• Allison Fahrenbach

Coronavirus: Boosting Your Immune System Through Food

With everything that is going on in the world right now, the public is becoming very concerned with immune boosting supplements and products. While products and supplements can help, given my profession, I feel it's important to remind everyone that diet always has been, and always will likely be one of the most important factors in determining your immunity. In many cases, a poor diet almost always leads to low immunity. Food is powerful- and considering how many times you eat each day, you are afforded DOZENS of opportunities each week to bolster your immune system in a very impactful way. In this blog I lay out some key immune boosting nutrients and how you can source more of these nutrients from the foods you eat.

Beta-Carotene: Beta-carotene is a powerful carotenoid and antioxidant that can reduce inflammation and boost immune function in the body. Beta carotene in itself is not an essential nutrient, but vitamin A is and the human body converts beta carotene into vitamin A (retinol). We need vitamin A for healthy skin and mucus membranes, our immune system, and good eye health and vision. Studies have shown that sufficient beta carotene intake helps keep the lungs healthy as we age. Excellent sources include sweet potatoes, carrots, and green leafy vegetables.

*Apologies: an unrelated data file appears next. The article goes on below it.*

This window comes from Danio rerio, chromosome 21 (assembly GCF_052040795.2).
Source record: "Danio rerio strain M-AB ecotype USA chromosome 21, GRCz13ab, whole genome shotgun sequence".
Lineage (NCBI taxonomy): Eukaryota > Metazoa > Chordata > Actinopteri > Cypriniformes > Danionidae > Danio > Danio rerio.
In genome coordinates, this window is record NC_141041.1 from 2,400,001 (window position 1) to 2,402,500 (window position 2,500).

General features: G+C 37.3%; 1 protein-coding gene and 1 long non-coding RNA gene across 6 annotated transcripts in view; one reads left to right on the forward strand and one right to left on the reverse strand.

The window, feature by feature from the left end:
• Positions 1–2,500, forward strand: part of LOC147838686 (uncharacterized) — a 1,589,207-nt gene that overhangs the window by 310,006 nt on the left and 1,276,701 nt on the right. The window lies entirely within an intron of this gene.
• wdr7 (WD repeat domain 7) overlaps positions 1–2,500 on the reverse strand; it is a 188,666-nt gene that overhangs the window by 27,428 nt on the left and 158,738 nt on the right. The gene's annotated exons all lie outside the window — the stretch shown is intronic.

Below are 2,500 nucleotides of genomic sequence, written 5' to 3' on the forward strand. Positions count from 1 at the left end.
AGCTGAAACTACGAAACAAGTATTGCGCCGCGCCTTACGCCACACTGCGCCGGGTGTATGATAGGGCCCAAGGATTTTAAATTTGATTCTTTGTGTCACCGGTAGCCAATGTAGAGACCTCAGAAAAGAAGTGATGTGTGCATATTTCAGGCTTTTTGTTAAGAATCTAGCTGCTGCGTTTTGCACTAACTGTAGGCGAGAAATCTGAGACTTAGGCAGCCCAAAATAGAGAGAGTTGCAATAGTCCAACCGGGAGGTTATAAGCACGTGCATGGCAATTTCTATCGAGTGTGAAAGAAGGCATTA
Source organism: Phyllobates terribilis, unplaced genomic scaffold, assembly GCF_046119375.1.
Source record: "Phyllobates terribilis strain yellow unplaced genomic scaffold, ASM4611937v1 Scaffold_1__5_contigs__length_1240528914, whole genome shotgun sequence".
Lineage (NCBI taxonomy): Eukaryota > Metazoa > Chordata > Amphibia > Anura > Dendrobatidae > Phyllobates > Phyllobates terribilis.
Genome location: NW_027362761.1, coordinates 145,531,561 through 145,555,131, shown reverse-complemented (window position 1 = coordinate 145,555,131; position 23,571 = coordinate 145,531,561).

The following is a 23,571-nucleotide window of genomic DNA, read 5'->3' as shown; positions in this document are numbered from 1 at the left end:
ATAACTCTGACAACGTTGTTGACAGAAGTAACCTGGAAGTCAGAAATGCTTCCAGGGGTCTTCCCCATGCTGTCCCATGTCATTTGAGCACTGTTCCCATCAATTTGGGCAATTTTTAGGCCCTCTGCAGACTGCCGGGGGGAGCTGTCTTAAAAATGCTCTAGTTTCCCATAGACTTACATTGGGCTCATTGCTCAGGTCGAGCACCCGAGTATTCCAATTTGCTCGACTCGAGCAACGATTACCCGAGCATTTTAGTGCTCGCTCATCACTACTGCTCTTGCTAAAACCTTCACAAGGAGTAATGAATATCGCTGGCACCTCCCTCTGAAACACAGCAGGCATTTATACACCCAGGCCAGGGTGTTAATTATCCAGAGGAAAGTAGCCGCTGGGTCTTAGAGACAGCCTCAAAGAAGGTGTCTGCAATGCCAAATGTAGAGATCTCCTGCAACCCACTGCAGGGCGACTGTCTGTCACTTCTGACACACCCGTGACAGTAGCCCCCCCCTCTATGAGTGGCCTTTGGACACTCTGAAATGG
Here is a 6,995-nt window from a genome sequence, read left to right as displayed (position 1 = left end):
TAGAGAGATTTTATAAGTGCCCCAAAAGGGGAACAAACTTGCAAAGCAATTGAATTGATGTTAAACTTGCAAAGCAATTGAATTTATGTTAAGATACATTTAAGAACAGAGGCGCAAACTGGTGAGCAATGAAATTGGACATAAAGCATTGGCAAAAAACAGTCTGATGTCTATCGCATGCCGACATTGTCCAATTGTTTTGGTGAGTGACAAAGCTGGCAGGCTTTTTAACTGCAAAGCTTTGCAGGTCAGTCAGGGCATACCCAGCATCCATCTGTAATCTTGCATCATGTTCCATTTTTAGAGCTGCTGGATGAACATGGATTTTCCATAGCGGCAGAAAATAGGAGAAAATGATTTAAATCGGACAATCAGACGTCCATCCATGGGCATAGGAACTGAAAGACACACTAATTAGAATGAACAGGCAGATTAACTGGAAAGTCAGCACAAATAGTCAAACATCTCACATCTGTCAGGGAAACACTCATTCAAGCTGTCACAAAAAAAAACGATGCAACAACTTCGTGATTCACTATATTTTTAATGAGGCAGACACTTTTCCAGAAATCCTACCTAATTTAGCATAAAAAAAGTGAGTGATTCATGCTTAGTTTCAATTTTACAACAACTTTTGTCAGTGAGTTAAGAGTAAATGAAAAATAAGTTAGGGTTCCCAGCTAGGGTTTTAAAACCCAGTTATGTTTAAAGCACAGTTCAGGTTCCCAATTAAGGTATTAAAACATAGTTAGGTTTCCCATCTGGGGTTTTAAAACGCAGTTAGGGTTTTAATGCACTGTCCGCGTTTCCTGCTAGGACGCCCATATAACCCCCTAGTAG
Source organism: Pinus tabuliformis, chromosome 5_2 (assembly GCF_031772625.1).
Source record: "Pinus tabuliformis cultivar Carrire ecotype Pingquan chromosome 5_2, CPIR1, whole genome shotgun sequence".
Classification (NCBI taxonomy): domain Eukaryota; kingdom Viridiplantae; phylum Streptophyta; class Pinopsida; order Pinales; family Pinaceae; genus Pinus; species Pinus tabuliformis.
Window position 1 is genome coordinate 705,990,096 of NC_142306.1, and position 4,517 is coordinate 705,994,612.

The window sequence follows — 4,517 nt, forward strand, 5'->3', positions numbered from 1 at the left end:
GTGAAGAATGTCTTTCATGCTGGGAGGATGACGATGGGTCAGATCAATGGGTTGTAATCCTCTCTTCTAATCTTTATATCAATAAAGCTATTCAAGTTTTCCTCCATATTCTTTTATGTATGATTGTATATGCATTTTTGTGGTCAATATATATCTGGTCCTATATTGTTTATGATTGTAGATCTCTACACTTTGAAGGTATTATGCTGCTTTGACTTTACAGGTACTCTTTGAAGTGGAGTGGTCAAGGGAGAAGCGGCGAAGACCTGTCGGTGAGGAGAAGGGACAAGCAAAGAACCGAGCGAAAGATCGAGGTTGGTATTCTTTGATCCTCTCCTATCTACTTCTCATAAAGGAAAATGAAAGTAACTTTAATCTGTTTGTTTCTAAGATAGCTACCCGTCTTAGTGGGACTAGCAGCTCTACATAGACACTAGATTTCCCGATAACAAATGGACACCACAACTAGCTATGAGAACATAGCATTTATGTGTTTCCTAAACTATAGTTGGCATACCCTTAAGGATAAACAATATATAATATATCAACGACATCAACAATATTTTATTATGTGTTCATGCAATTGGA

1) Try a baked sweet potato fries! These make a healthy alternative to deep fried french fries and are delicious served alongside a lettuce wrapped turkey burger.

2) Roasted carrots: toss carrots in some sea salt, black pepper, garlic powder and olive oil. Roast on parchment paper at 400 until done.